Roy Porter, the recently deceased
Professor of the History of Social Medicine at University College, London, was
a prolific writer. He edited this
formidable book and wrote much of it as well.
Originally published in 1996, a paperback version of the text was issued
This is neither a scholarly treatise
nor even a chronological account of the history of medicine, which in some ways
makes the book all the more delightful.
After an introduction by Porter, there is a long chapter on the history
of disease by Kenneth Kiple, a chapter on the rise of medicine by Vivian
Nutton, a chapter by Porter which attempts to define disease, an excellent
chapter on primary care by Edward Shorter, a chapter on medical science by
Porter, a chapter on hospitals and surgery by Porter, a chapter on
pharmacologys development by Miles Weatherall, an outstanding but brief
chapter on mental illness by Porter, a chapter on medicine and society by John
Pickstone, and a fascinating final chapter on the future of medicine by Geoff
Watts. Each chapter is magnificently
and profusely illustrated with photographs and paintings.
Indeed, this is a beautiful book,
and the illustrations are so telling that they could almost have been published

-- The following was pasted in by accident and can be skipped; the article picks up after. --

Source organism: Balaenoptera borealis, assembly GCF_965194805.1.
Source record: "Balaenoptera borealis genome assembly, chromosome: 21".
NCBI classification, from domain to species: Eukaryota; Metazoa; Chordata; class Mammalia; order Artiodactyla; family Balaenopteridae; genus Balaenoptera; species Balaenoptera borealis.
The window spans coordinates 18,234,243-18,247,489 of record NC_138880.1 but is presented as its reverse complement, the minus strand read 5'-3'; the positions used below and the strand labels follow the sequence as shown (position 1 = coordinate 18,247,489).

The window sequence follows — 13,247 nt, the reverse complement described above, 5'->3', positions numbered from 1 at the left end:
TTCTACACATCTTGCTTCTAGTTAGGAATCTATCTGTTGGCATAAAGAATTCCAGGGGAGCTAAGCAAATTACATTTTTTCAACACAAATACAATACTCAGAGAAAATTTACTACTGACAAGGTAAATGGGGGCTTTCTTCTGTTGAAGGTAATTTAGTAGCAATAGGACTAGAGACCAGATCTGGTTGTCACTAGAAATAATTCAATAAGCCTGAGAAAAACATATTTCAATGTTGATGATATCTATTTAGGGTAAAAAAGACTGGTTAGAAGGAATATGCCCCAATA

without any text. But the text is
good! These are thoughtful essays on
the history of medicine which do not require a background in that field. Each of the contributions is well written,
and they fit together very well -a tribute to Porters editorial skills. There are enjoyable anecdotes scattered
throughout the book.
The only criticism I have is that this is not a comprehensive
history of medicine, illustrated or not but it does not pretend to be. I thought more footnotes would have been
helpful, and the index is very sparse at six pages. The intriguing Index of Medical Personalities provides
irritatingly little information.
In total, however, this is a book I
can very warmly recommend. Historians
of medicine will savor the illustrations.
It can serve as a wonderful introduction to the history of medicine for
medical students, physicians, and others.
Sadly, Porter fares no better than
hundreds of his forebears in defining disease but the effort is heroic. This is a wonderful book!
© 2002 Lloyd A. Wells
Lloyd A. Wells, Ph.D., M.D., is a child and
adolescent psychiatrist at the Mayo
Clinic in Minnesota. He has a particular interest in philosophical issues
related to psychiatry and in the logic used in psychiatric discourse.